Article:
lipoprotein cholesterol; TG: triglycerides; PRNA: prolonged release
nicotinic acid; PBO: placebo
Three patients (3.8%) treated with prolonged release nicotinic acid plus a statin had four cardiovascular events over the 12-month trial duration, compared with seven (9.6%) placebo plus statin patients, who experienced a total of 11 events. There was no evidence of a difference between treatment groups in the proportion of patients with cardiovascular events.
9. Clinical Claim
The submission claimed that prolonged release nicotinic acid in
combination with a statin has significant advantages in
effectiveness over placebo plus ongoing statin therapy and has
similar or less toxicity.
See Recommendation and Reasons for PBAC’s view.
10. Economic Analysis
The submission presented a preliminary economic evaluation. The
choice of the cost-effectiveness approach was considered by the
PBAC to be valid if the superior efficacy and similar toxicity of
prolonged release nicotinic acid were considered to have been
The resources included were drug costs, the percentage reduction in HDL-C and the relationship between increase in HDL-C and reduction in cardiovascular risk. The submission assumed that a 1% increase in HDL-C is associated with a 1% reduction in cardiovascular risk, based on a recently published meta-analysis (Brown et al, 2006).
The PBAC noted that the meta-analysis combined 23 trials and plotted the HDL-C response in the intervention arm of the trial against the reduction in one year cardiovascular event rates. The submission argued that this constituted sufficient trial evidence to support the claim that a HDL-C increase translated into a reduction in cardiovascular events. However, there was only one data point for nicotinic acid and the confidence intervals crossed zero. In addition, the publication did not explain the rationale for the zero placebo event rate shown by the graph, nor did it discuss the individual variation across the trials. Overall, the meta-regression as presented in this submission was subject to possible ecological confounding and therefore the results could not be relied upon to provide evidence of the relationship between reduction in HDL and clinical events.
The submission estimated the trial-based incremental cost/additional patient avoiding a cardiovascular event (based on clinical data from the trial) to be less than $15,000.
A modelled economic evaluation was not presented. A modelled economic evaluation using long term mortality and morbidity data would have provided more information to the PBAC on which to base its decision.
11. Estimated PBS Usage and Financial Implications
The submission estimated the likely number of patients/year would
be more than 200,000 in Year 4. The submission estimated the
financial cost/year to the PBS would be less than $10 million in
12. Recommendation and Reasons
With respect to the trial data submitted, the PBAC noted there was
no statistically significant difference in mean change from
baseline to endpoint CIMT (carotid intima-media thickness) for
patients treated with prolonged release nicotinic acid plus a
statin, however, there was a significant difference for patients
treated with placebo plus a statin. The difference between the two
treatment groups did not reach statistical significance.
There was a statistically significant increase in HDL-C during the 12-month trial duration for patients treated with prolonged release nicotinic acid plus a statin, and there was no evidence of a change in HDL-C for patients treated with placebo plus a statin. However, no comparative statistics were provided for the outcome which was of primary interest in the economic evaluation, mean change from baseline in HDL-C.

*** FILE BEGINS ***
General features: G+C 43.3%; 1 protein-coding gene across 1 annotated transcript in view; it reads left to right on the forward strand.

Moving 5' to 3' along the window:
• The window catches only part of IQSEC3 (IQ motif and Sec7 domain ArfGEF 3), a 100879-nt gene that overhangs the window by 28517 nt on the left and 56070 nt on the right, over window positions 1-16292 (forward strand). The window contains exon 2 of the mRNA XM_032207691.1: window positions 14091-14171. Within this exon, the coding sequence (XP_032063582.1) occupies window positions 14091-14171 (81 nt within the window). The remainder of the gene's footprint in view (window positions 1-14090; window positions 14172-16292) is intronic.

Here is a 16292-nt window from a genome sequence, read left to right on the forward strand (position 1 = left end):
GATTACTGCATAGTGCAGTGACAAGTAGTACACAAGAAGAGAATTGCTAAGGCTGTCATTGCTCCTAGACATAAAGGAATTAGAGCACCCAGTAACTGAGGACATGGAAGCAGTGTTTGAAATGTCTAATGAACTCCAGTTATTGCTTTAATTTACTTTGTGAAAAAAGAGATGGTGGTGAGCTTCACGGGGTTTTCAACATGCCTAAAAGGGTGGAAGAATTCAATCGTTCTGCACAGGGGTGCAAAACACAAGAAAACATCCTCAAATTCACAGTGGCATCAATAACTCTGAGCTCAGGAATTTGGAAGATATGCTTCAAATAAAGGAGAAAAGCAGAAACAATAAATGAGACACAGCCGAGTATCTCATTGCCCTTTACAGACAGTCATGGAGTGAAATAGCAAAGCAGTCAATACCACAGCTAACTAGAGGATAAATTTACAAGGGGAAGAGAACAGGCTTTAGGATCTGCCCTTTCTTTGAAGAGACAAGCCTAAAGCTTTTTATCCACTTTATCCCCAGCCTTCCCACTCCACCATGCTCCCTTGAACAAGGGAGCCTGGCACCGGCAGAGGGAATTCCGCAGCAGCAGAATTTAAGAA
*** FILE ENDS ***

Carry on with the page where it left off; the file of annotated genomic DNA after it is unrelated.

The PBAC also noted that although only limited toxicity data were presented, prolonged release nicotinic acid appeared to be associated with more toxicity, compared with placebo, with more than two-thirds of patients treated with prolonged release nicotinic acid experiencing flushing. The product information contains a precaution that diabetic patients should be observed closely since there may be a dose-related increase in glucose intolerance and adjustment of diet and/or antidiabetics and/or insulin therapy may become necessary.
The use of changes in CIMT as a surrogate outcome for change in HDL-C was not considered by the PBAC to be adequately validated at this time. The PBAC noted this matter would be discussed at the March 2007 meeting of American College of Cardiology. Further, the PBAC noted the epidemiological data suggest that raising HDL-C may provide independent and additive cardiovascular benefit and that the clinical trial evidence is weakly supportive. However the PBAC did not consider a conclusion on this issue could be reached, in general, nor for Niaspan, in particular, by the evidence provided in the submission.
The PBAC therefore rejected the application on clinical grounds because in the key trial submitted there was no statistically significant benefit demonstrated for prolonged release nicotinic acid over placebo plus statin, uncertainty that the key trial outcome (change in CIMT) was a validate surrogate for improved cardiovascular outcomes, and uncertainty associated with the impact of raising HDL-C on cardiovascular outcomes.
13. Context for Decision
The PBAC helps decide whether and, if so, how medicines should be
subsidised in Australia. It considers submissions in this context.
A PBAC decision not to recommend listing or not to recommend
changing a listing does not represent a final PBAC view about the
merits of the medicine. A company can resubmit to the PBAC or seek
independent review of the PBAC decision.
14. Sponsor’s Comment
The sponsor is currently reviewing its position regarding this